Corned Beef & Other Irish Myths

March 14, 2009 at 12:37 pm 1 comment

The Irish have been celebrating Saint Patrick’s Day with a giant pot of corned beef and cabbage for centuries. Or have they? If you are Irish-American you may want to sit down before reading on.

The dance style made famous by Michael Flatley is not called Riverdancing. Danny Boy is not an Irish song.  They do not drink green beer in Ireland on St. Patrick’s Day.  Corned beef is not a traditional Irish recipe, it’s Jewish.

The Irish recipe that evolved into corned beef and cabbage here in the States was boiled bacon and cabbage. However, when early 20th century Irish immigrants started Jonesing for a taste of the old country they were shocked to find no collar bacon in their new homeland. Collar bacon differs from what we are used to because it contains less salt and has more of the natural flavor of bacon employing the Wiltshire Cure method.

The Irish do not understand the concept of quitting and soon they stumbled on a phenomenon in the neighborhoods of New York called delicatessens.  Within these shops run mostly my Jewish artisans there existed a magical cut of bovine called corned beef, a brine-cured then boiled slab of brisket.

The pungent brine and fat cap resembled the collar bacon enough that New World Irishmen had found a new favorite meal.  It’s relative inexpensiveness was also advantageous for an immigrant community that was treated as a social pariah and therefore blocked from upward mobility and higher paying jobs for over half a century.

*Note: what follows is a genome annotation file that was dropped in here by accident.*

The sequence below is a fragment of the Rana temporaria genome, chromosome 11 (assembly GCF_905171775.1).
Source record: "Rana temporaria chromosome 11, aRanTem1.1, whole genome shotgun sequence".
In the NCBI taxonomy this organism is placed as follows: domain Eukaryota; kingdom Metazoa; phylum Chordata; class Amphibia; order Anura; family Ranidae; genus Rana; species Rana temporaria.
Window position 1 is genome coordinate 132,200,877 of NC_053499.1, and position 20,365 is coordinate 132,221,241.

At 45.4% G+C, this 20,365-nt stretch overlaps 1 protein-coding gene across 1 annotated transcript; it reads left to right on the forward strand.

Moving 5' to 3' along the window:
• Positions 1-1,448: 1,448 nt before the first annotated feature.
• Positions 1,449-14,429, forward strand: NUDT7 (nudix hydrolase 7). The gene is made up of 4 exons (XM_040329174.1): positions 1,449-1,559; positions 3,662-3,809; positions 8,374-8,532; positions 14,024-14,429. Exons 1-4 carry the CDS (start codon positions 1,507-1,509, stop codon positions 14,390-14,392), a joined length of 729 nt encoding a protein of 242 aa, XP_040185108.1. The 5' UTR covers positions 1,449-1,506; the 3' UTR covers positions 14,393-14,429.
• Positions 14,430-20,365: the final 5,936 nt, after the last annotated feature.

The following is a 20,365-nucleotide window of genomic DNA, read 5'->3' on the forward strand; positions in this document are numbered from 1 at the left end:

To make your corned beef from scratch is time consuming as it must be in the brine for several days.  However, most super markets have corned beef briskets in their meat departments that are perfectly cured and ready for boiling.

The package will tell you how long to boil them, usually 30 minutes per pound.  Simply add chopped cabbage and diced potatoes and carrots during the last half hour of cooking and your corned beef and cabbage are ready.  Serve with Irish soda bread for soaking up the pot liquer.  I like to rub my brisket with coarse mustard and sear it on all sides before boiling, but that’s just me.

Left over corned beef is perfect for Reubens put please do not put Thousand Island dressing on them – that’s just gross.  Russian Dressing is traditional (if you can find it) or mustard are perfect condiments along with sauerkraut and Swiss cheese.  You can use either Jewish rye or pumpernickle but only rye breads will do.  You can thank fern bars like Bennigan’s for that whole Thousand Island fiasco.

If you want to be true to your Irish roots collar bacon is now available in the US.  However, if you are going to be true to those roots then you will not drink green beer at a pub but rather go to mass as there is little partying on the Emerald Isle on March 17th.  It is a religious holiday.

And now I will leave you with this traditional Irish blessing:

May those who love us, love us.
And those who don’t love us,
May God turn their hearts;
And if He doesn’t turn their hearts,
May He turn their ankles,
So we will know them by their limping.


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1 Comment

  • 1. Judith  |  March 14, 2009 at 1:12 pm

    Excellent post! I found you on Twitter and will now stop by before I make any holiday food errors.

    What a fantastic tidbit of foodie history and lore. Thanks!


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Stuart Reb Donald

Stuart is a celebrity chef and award winning food writer. Donald performs live cooking demonstrations and penned the cookbook Amigeauxs - Mexican/Creole Fusion Cuisine. He hosts two Internet cooking shows "Everyday Gourmet" and "Little Grill Big Flavor."



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